- When the hunting grounds of pumas overlap with those of other top predators, such as wolves, bears and jaguars, pumas are often the losers, a new study has found.
- The findings from the study, a review of existing scientific literature, are especially important given how pumas are still being intensively hunted over much of their range in a bid to reduce conflicts with people and livestock, researchers say.
- In some puma habitats where wolves and brown bears are recolonizing and recovering, wildlife managers need to be cautious about hunting limits for pumas, the authors write.
The large, secretive puma (Puma concolor) may be at the top of its food chain, but it is not always the king of its territory.
Native to the Americas, the puma, also called the mountain lion, cougar, catamount or panther, often shares its habitat with several other top predators, such as wolves, bears, coyotes and jaguars. But when the hunting grounds of these predators overlap, the puma is often the loser, researchers report in a new study published in PeerJ.
By reviewing the scientific literature on competition between pumas and other predators, researchers have found that wolves, grizzly bears, black bears and jaguars often dominate pumas. In fact, pumas are subordinate to at least one other top carnivore in 47.5 percent of their range across North and South America. In turn, pumas seem to be dominant only over coyotes and maned wolves.
“I recognized the hole in my own understanding of mountain lions — I knew so little about their relationships with other animals,” said lead author Mark Elbroch, lead scientist for puma program at the global wild cat conservation organization Panthera. “A review seemed the ideal way to search for and find research on the subject.”
Among the top predators, wolves appear to have the strongest influence on mountain lions, dominating pumas on most encounters, Elbroch’s team found. This is likely because wolves hunt in packs and outnumber the generally solitary puma. Wolves often harass pumas, the authors write, and are also known to kill them.
Some studies also show that wherever the ranges of pumas and wolves overlap, pumas tend to avoid open areas and restrict their movements to forests and steep areas where they can easily escape from wolves. Pumas also sometimes switch their prey when living alongside wolves.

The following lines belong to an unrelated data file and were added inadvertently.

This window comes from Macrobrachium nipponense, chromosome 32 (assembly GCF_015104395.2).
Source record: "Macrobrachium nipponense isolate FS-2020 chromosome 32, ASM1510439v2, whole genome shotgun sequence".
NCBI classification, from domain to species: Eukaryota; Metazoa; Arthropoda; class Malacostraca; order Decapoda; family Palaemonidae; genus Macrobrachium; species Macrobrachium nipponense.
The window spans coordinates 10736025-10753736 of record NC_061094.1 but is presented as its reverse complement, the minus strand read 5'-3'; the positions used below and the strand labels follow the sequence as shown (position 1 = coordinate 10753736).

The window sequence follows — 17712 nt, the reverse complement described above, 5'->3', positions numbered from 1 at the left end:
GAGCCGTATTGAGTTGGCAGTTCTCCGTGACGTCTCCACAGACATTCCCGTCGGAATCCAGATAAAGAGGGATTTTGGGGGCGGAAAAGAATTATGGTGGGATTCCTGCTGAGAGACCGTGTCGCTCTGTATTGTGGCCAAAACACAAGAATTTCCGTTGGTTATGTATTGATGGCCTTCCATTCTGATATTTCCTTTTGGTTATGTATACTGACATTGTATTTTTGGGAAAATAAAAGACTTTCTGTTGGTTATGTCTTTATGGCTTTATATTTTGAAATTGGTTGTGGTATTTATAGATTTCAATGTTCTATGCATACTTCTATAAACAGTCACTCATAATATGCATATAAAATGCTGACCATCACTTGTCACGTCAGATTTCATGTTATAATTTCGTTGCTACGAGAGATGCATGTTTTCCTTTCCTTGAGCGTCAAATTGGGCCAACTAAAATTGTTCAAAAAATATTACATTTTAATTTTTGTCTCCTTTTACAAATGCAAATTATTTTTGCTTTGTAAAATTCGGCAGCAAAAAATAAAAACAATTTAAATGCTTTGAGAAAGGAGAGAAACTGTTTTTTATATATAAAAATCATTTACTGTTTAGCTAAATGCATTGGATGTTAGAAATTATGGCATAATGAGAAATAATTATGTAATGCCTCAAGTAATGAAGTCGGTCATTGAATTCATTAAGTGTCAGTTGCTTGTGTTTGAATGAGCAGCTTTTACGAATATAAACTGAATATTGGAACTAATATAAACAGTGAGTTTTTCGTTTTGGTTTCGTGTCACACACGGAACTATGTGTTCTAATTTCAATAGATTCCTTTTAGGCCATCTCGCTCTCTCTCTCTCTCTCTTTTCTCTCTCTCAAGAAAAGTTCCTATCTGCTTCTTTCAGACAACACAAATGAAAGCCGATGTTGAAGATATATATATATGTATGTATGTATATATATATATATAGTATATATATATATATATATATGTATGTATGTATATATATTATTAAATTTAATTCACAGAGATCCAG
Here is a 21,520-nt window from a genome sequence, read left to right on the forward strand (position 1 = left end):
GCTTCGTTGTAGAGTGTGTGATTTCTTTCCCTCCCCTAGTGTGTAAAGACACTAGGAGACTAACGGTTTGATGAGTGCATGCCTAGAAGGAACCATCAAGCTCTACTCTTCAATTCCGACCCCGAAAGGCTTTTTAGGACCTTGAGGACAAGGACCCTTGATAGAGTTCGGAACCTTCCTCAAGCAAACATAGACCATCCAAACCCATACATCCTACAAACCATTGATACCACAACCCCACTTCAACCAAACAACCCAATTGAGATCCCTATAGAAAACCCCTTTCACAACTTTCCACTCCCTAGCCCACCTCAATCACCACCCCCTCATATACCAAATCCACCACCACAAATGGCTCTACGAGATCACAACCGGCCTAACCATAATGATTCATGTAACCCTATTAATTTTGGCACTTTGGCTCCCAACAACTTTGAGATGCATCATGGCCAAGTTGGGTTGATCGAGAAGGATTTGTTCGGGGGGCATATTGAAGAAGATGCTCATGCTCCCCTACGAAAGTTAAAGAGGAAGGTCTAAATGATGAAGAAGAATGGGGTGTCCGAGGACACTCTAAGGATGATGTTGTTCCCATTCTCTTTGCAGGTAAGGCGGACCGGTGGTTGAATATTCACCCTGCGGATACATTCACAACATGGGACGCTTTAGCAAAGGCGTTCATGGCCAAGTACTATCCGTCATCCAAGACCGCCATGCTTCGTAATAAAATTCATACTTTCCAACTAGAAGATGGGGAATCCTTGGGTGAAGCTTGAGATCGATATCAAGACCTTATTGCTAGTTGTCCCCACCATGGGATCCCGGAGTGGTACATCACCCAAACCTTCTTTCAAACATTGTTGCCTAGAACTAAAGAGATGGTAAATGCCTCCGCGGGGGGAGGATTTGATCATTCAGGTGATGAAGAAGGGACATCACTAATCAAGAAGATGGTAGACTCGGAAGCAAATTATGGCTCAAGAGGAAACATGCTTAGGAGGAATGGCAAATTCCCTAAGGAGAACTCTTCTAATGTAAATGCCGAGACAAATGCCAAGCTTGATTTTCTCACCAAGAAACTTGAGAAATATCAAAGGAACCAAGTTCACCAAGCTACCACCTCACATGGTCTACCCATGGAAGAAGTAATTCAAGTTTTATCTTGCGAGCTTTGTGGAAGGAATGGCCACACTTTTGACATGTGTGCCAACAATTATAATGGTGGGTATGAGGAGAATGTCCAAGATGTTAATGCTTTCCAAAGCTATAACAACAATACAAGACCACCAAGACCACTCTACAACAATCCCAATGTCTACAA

The interactions between grizzly and black bears and pumas is less studied, the researchers found. But the studies that exist show that bears often displace pumas from their kills. So pumas not only lose the food they hunted, but have to spend additional time and energy hunting more prey.
Bears taking meals from pumas. Video by Mark Elbroch/Panthera.
The study’s findings are especially important given how pumas are still being intensively hunted over much of their range in a bid to reduce conflicts with people and livestock, Elbroch said.
Hunting has wiped out mountain lions from the entire eastern half of North America, except for a small population in Florida. Today, pumas occur in parts of western North America, and Central and South America, where they continue to be hunted. In some of these areas, where wolves and bears are recolonizing and recovering, wildlife managers need to be cautious about hunting limits for pumas, the authors write.
“New wolves mean life for mountain lions just got a little bit harder,” Elbroch said. “So increasing pressure on mountain lions is the exact opposite of what our review suggests is needed.
“Ecosystems are complex, and we must be cautious,” he added. “When we hunt species already affected by numerous other species, we may unintentionally cause rapid declines in that species. To manage wildlife effectively, we must first understand how they fit into their ecosystems.”
However, there is a dearth of studies looking at interactions between pumas and other apex carnivores, Elbroch said. And the available research does not go deep enough to link the effects of competition on puma survival.
“It’s tough being a mountain lion, which only makes their resilience and ability to live among and in between us that much more remarkable,” Elbroch said. “They continue to amaze me.”
Banner image of a mountain lion by Rhett A. Butler.
Elbroch and Kusler (2018), Are pumas subordinate carnivores, and does it matter? PeerJ 6:e4293; DOI 10.7717/peerj.4293